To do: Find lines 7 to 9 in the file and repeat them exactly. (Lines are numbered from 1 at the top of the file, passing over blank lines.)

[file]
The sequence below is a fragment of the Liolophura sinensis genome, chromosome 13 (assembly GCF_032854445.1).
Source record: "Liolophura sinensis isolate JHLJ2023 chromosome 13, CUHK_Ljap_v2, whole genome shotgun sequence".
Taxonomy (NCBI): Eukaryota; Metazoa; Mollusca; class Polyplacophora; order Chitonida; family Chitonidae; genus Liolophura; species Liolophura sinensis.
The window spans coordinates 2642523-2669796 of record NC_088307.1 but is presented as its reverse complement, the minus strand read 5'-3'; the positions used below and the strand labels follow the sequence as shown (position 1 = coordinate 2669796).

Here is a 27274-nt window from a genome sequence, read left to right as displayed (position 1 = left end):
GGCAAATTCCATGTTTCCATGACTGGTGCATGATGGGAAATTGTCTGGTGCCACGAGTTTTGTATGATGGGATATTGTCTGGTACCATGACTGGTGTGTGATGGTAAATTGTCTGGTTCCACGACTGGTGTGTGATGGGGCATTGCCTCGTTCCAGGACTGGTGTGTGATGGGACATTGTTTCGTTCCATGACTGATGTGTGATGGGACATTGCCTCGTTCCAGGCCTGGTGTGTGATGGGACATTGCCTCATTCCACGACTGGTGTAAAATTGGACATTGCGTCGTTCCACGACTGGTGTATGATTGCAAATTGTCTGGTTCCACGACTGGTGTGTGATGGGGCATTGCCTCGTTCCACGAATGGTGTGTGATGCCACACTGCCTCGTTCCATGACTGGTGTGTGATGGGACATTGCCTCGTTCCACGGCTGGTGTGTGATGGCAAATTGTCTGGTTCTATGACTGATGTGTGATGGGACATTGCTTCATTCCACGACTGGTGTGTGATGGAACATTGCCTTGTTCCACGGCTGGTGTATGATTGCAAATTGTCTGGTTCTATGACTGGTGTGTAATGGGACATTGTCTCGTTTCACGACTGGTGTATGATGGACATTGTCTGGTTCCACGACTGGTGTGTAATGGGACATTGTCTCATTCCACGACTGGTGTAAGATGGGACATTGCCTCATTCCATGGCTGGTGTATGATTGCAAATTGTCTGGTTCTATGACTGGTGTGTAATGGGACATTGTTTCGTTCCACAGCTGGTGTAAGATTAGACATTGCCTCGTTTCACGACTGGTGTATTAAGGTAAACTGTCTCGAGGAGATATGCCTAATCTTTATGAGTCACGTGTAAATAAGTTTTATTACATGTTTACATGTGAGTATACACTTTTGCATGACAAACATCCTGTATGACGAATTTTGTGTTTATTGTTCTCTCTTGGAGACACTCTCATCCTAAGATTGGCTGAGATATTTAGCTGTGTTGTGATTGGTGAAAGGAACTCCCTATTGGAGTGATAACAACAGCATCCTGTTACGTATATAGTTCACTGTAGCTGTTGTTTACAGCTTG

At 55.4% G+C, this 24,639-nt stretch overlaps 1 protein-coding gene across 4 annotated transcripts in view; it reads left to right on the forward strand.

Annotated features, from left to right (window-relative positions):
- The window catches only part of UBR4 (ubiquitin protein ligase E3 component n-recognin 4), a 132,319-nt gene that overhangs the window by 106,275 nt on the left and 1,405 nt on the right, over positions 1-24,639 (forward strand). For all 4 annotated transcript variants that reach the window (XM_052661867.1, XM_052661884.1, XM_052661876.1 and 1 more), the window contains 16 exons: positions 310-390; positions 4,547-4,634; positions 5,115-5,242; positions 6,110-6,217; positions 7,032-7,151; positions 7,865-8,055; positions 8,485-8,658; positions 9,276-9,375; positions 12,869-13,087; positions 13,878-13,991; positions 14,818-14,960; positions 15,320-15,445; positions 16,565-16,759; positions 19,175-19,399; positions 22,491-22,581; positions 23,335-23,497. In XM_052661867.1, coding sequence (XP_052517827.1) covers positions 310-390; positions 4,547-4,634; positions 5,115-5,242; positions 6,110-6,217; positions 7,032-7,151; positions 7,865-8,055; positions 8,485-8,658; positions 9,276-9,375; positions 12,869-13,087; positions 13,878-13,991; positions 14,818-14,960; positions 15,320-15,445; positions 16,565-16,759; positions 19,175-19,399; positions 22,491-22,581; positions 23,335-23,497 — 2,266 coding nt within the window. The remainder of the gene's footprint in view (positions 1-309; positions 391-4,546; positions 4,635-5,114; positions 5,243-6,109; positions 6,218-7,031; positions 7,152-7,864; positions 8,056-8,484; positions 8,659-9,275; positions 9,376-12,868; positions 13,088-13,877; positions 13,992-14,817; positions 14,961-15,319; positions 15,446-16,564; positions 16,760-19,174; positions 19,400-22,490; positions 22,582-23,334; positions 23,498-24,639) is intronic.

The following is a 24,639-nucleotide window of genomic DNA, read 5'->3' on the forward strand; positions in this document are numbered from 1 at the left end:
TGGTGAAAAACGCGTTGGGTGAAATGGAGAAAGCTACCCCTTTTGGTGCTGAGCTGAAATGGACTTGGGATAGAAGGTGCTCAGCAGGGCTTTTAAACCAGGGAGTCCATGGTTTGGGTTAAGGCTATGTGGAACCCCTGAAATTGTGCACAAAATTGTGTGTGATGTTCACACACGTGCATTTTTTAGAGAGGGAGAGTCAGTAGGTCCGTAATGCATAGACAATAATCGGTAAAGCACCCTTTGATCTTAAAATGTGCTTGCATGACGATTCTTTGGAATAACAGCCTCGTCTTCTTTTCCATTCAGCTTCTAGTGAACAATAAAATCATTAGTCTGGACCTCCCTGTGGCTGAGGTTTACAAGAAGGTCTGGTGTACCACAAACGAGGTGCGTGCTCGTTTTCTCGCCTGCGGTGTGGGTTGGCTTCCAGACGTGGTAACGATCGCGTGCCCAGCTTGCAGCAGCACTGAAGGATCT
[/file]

At 55.4% G+C, this 24,639-nt stretch overlaps 1 protein-coding gene across 4 annotated transcripts in view; it reads left to right on the forward strand.

Annotated features, from left to right (window-relative positions):
- The window catches only part of UBR4 (ubiquitin protein ligase E3 component n-recognin 4), a 132,319-nt gene that overhangs the window by 106,275 nt on the left and 1,405 nt on the right, over positions 1-24,639 (forward strand). For all 4 annotated transcript variants that reach the window (XM_052661867.1, XM_052661884.1, XM_052661876.1 and 1 more), the window contains 16 exons: positions 310-390; positions 4,547-4,634; positions 5,115-5,242; positions 6,110-6,217; positions 7,032-7,151; positions 7,865-8,055; positions 8,485-8,658; positions 9,276-9,375; positions 12,869-13,087; positions 13,878-13,991; positions 14,818-14,960; positions 15,320-15,445; positions 16,565-16,759; positions 19,175-19,399; positions 22,491-22,581; positions 23,335-23,497. In XM_052661867.1, coding sequence (XP_052517827.1) covers positions 310-390; positions 4,547-4,634; positions 5,115-5,242; positions 6,110-6,217; positions 7,032-7,151; positions 7,865-8,055; positions 8,485-8,658; positions 9,276-9,375; positions 12,869-13,087; positions 13,878-13,991; positions 14,818-14,960; positions 15,320-15,445; positions 16,565-16,759; positions 19,175-19,399; positions 22,491-22,581; positions 23,335-23,497 — 2,266 coding nt within the window. The remainder of the gene's footprint in view (positions 1-309; positions 391-4,546; positions 4,635-5,114; positions 5,243-6,109; positions 6,218-7,031; positions 7,152-7,864; positions 8,056-8,484; positions 8,659-9,275; positions 9,376-12,868; positions 13,088-13,877; positions 13,992-14,817; positions 14,961-15,319; positions 15,446-16,564; positions 16,760-19,174; positions 19,400-22,490; positions 22,582-23,334; positions 23,498-24,639) is intronic.